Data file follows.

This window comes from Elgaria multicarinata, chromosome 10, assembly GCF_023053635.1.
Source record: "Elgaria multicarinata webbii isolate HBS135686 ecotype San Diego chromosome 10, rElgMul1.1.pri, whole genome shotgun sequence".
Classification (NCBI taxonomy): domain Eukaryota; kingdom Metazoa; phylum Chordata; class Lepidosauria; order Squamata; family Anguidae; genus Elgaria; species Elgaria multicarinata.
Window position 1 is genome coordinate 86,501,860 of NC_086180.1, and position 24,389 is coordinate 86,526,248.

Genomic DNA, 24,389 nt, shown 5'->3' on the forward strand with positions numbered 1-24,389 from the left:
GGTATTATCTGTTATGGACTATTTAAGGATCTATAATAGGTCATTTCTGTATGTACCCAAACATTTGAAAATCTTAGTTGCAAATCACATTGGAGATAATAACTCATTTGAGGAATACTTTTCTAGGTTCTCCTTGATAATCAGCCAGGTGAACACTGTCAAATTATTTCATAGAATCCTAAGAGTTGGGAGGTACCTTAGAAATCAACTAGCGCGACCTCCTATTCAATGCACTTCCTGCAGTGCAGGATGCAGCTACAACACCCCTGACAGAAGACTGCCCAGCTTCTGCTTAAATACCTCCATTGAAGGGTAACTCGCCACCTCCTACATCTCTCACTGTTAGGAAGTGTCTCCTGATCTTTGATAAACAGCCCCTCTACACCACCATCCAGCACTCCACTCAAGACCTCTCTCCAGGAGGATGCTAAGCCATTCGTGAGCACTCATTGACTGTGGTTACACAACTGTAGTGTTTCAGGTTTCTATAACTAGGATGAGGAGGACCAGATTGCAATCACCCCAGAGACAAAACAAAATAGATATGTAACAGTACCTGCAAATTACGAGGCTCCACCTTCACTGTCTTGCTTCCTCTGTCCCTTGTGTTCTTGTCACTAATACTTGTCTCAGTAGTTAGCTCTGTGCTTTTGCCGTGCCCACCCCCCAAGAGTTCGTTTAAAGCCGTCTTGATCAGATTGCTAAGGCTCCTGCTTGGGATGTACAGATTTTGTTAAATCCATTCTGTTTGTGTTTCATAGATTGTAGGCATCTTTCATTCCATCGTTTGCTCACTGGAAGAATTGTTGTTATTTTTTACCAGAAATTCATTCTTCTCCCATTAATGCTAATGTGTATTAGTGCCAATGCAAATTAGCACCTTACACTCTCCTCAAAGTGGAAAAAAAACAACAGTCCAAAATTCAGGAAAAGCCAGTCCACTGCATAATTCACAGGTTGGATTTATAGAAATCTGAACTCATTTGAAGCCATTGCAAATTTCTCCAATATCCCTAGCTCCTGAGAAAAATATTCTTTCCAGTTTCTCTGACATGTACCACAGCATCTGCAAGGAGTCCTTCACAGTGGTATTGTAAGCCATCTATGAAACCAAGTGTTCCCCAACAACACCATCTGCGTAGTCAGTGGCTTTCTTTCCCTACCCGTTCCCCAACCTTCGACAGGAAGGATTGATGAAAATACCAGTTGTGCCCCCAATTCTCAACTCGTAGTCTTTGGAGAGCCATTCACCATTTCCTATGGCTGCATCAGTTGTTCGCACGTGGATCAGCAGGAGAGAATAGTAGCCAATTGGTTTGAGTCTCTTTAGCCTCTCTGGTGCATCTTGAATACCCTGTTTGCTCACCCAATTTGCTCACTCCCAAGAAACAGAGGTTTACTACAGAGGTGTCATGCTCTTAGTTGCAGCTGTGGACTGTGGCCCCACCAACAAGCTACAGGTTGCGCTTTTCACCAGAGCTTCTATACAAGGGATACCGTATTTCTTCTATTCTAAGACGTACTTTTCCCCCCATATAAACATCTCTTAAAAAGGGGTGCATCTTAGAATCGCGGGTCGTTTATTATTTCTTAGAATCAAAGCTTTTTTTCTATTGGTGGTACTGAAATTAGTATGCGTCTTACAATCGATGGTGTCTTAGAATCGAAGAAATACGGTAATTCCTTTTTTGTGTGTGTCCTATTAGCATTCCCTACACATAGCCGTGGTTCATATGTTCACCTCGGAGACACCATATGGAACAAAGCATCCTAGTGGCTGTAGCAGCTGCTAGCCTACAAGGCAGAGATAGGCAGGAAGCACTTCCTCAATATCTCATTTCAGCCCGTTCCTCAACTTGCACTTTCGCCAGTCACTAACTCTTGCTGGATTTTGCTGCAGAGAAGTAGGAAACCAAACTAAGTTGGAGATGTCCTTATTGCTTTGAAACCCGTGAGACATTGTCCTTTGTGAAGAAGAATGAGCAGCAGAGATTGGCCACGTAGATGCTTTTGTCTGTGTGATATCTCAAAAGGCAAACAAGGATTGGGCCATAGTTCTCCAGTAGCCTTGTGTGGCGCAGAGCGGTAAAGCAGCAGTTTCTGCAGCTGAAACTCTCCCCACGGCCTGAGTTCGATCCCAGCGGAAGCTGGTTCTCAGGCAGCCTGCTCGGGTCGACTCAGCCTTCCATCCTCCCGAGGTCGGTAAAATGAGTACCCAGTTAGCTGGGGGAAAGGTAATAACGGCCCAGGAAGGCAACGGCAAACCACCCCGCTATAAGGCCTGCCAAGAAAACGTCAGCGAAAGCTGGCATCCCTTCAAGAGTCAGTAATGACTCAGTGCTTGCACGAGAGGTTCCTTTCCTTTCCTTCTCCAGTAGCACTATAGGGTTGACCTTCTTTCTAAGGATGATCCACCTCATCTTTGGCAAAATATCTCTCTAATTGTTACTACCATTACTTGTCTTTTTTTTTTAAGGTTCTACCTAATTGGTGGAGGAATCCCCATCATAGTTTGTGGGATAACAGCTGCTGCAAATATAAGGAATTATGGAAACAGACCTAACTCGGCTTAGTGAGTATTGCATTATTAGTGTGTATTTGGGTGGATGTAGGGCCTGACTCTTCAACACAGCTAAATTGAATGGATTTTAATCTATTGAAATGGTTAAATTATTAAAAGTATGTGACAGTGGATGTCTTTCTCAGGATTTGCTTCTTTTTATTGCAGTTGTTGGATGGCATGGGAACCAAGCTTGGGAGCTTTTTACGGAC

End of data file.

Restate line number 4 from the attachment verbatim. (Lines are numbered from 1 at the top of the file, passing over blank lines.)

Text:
Window position 1 is genome coordinate 86,501,860 of NC_086180.1, and position 24,389 is coordinate 86,526,248.